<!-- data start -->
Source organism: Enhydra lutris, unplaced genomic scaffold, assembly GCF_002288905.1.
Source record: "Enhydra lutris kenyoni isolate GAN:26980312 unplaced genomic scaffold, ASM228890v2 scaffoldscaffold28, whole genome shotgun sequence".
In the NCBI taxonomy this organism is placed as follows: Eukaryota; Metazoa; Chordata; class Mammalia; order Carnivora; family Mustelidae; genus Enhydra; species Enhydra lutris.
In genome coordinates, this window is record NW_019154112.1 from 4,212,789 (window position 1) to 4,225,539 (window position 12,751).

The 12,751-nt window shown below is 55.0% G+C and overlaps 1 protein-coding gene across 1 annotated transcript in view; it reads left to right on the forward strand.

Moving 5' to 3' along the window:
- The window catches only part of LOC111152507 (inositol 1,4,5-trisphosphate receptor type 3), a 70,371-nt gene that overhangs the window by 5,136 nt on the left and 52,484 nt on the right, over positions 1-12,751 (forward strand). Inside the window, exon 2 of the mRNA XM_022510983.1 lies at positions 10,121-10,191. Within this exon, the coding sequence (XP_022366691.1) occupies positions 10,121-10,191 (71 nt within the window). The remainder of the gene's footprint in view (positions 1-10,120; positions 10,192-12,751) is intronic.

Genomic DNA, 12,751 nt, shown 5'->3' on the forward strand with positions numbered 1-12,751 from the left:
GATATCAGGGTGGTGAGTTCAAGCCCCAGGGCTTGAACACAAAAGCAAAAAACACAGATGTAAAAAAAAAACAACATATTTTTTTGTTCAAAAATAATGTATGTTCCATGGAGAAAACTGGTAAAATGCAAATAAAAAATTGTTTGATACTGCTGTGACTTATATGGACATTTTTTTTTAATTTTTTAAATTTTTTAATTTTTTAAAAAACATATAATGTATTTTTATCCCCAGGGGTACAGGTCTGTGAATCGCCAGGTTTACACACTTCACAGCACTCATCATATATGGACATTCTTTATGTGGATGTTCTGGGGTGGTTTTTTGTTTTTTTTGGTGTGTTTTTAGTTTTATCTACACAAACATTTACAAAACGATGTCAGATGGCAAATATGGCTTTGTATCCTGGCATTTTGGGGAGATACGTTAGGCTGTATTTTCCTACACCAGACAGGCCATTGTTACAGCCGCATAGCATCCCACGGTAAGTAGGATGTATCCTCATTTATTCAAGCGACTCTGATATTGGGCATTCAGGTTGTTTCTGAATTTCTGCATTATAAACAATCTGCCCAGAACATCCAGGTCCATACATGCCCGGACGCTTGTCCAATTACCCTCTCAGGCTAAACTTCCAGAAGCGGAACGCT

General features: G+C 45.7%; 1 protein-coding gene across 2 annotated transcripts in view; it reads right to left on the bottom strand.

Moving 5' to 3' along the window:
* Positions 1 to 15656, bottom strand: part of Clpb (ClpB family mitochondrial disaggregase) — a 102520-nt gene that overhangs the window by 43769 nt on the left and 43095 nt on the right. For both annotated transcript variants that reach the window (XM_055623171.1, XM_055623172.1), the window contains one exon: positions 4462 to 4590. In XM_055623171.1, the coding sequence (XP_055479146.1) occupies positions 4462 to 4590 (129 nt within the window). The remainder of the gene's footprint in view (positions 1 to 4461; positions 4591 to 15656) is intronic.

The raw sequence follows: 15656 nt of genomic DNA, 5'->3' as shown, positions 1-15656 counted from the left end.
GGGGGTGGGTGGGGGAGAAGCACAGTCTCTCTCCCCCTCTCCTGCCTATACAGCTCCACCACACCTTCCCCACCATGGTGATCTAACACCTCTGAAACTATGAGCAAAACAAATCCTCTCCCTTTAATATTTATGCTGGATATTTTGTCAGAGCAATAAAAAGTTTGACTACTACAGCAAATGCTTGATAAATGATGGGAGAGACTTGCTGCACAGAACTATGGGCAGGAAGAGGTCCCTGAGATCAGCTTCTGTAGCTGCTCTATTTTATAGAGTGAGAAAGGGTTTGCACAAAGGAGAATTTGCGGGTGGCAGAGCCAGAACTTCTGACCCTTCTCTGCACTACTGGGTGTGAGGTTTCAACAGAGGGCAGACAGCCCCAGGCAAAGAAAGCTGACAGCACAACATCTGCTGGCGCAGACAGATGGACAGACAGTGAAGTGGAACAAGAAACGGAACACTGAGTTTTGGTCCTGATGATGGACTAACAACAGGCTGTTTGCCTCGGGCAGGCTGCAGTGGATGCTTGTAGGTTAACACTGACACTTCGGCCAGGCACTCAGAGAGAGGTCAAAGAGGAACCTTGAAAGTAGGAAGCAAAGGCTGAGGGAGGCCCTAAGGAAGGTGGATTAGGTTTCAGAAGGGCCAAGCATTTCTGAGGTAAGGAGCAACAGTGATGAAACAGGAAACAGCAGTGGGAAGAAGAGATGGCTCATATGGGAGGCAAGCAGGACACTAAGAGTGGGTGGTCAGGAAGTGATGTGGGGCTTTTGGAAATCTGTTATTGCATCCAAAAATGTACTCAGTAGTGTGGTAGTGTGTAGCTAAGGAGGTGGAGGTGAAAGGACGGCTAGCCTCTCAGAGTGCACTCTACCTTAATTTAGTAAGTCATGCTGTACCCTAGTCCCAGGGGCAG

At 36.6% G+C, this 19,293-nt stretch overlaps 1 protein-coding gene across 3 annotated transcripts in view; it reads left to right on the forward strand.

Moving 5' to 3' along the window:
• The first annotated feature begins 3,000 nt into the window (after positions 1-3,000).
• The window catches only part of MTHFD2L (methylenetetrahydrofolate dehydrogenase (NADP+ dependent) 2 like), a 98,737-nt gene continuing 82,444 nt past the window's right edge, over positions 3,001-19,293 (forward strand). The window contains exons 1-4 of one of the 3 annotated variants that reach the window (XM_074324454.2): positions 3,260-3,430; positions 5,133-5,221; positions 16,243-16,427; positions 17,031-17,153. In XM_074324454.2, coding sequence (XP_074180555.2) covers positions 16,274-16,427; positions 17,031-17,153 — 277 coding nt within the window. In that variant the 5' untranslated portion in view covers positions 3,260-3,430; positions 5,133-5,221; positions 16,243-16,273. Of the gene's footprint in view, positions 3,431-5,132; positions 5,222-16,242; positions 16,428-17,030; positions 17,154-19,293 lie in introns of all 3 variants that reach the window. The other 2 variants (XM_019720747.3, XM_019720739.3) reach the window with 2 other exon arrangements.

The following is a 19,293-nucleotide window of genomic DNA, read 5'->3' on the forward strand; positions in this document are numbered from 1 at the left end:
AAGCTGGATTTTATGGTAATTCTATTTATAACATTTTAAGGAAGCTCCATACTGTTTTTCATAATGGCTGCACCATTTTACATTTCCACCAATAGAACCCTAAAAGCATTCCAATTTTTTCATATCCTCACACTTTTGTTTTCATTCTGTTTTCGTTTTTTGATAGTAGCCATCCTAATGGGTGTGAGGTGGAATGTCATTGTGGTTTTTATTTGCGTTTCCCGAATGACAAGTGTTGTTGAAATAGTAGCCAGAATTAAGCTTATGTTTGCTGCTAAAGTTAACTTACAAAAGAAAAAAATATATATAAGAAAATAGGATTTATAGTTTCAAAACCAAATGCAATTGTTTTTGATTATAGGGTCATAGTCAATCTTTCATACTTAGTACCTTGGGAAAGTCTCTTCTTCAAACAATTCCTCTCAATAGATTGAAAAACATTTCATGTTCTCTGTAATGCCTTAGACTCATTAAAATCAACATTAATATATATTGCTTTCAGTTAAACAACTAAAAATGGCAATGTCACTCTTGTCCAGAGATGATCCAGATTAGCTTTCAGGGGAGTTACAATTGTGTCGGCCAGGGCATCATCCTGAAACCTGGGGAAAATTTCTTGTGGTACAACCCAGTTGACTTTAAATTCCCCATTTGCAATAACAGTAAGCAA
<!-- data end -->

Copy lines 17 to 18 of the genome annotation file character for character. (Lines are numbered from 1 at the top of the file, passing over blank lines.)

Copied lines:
• The first annotated feature begins 3,000 nt into the window (after positions 1-3,000).
• The window catches only part of MTHFD2L (methylenetetrahydrofolate dehydrogenase (NADP+ dependent) 2 like), a 98,737-nt gene continuing 82,444 nt past the window's right edge, over positions 3,001-19,293 (forward strand). The window contains exons 1-4 of one of the 3 annotated variants that reach the window (XM_074324454.2): positions 3,260-3,430; positions 5,133-5,221; positions 16,243-16,427; positions 17,031-17,153. In XM_074324454.2, coding sequence (XP_074180555.2) covers positions 16,274-16,427; positions 17,031-17,153 — 277 coding nt within the window. In that variant the 5' untranslated portion in view covers positions 3,260-3,430; positions 5,133-5,221; positions 16,243-16,273. Of the gene's footprint in view, positions 3,431-5,132; positions 5,222-16,242; positions 16,428-17,030; positions 17,154-19,293 lie in introns of all 3 variants that reach the window. The other 2 variants (XM_019720747.3, XM_019720739.3) reach the window with 2 other exon arrangements.